Get on your bikes and ride – as Freddie Mercury once sang! What is it about cycling that makes it so popular with exercise enthusiasts? The fact is the humble bicycle and the sport of cycling has come a long way over the decades. While we may no longer be riding penny farthings up and down the street, cycling remains a hugely competitive pursuit which can either be casual and laid-back, or for those who really want to get their blood pumping.
Let’s take a look at a few ‘wheely’ interesting facts about cycling which might just surprise you.
Bicycles are amazingly compact. On average, a single car will take up to the same amount of space as 15 bicycles.
Bikes are hugely popular all over the world. In fact, around 100 million brand new bicycles roll off production lines worldwide year in, year out.
The UK alone is thought to currently oversee more than 20 million different bicycles out on the roads. We love our two-wheeled wonders, it seems!
However, China seems to have everyone beat when it comes to bicycle numbers. There’s said to be over 500 million bicycles in the country alone.
The longest tandem bike ever made had 35 seats! It was a pretty lengthy beast, stretching up to 67 feet in length. Maybe not that practical for city cycling, then!
Anyone keen to get around quicker than walking will be pleased to hear that cycling, on average, is three times quicker than walking at an average pace. It’s that nice middle ground between travelling on foot and driving a car.
The Wright Brothers, famous for harnessing the power of man-made flight, actually started out with a bicycle repair shop. It wouldn’t be long before they traded their wheels for wings, of course!
There have been plenty of initiatives over the years to try and encourage people to leave their cars at home in favour of cycling around, instead. It’s thought that cycling actually saves over 238 million gallons’ worth of fuel each and every year.
The Tour De France is arguably one of the most famous cycling races in the world. However, cyclists taking part over the three-week event will need to really keep their energy up. It’s thought that an average cyclist will need to try and consume up to 7,000 calories each day while on the road – just as well that they burn all of that off, then!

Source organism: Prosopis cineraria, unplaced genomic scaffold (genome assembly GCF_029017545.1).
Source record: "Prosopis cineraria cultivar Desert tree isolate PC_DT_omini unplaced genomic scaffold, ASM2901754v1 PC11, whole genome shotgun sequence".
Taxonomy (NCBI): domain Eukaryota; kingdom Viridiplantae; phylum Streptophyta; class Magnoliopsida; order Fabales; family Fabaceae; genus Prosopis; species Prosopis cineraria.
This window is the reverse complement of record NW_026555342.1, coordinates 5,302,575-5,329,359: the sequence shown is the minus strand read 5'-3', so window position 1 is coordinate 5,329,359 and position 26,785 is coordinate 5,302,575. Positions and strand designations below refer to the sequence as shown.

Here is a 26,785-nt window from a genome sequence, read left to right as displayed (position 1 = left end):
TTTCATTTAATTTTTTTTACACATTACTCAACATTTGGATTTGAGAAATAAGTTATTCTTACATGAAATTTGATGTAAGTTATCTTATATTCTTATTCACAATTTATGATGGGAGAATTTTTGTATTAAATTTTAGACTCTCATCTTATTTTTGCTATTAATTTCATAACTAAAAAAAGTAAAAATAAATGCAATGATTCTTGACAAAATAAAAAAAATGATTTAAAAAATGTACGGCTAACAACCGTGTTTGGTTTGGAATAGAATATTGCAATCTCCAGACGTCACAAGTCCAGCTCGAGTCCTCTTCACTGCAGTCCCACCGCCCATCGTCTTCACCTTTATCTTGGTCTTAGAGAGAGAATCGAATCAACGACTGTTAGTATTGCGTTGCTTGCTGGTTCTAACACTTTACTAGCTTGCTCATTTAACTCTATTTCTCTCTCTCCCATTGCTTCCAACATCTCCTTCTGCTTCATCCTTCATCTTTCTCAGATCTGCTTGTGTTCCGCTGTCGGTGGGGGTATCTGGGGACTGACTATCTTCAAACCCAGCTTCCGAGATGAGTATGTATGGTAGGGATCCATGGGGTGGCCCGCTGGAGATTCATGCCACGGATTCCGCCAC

The Tour De France has been a part of the sporting calendar since 1903. A British alternative, the Tour De Yorkshire, has taken place since 2015, and is a four-day event taking place in the north of England, funnily enough!
It’s thought that if you take up cycling on your commute as opposed to driving or taking the bus, you could stand to lose almost a stone in weight during your first year.
It’s a misconception that bicycles need riders to be able to move. Bizarrely enough, providing it is moving at a speed of at least eight miles per hour, a bike will be able to travel on its own, completely upright. That’s why it’s possible to take your feet off the pedals and to coast for a little while. We guess sending it downhill might help, too!
New York is, of course, one of the most hectic cities on the planet, and certainly in the US. However, did you know that up to 10% of people in the city commute via bicycle? We bet yellow cab drivers are hoping the figure doesn’t go up much further!
In fact, the Netherlands has us beat in this regard. Around 40% of people in Amsterdam commute via bike.
The Tour De France is home to some truly fascinating facts – but let’s end on one which might be a bit gross. As you can imagine, cycling every day for three weeks straight is going to generate some sweat. It’s thought that the average cyclist will, over the event, sweat enough to be able to flush a toilet nearly 40 times over. Whether or not anyone has actually tried this, thankfully, remains a mystery.
Do you know any interesting or fun facts about cycling that we’ve missed? Share them here in the comments section below!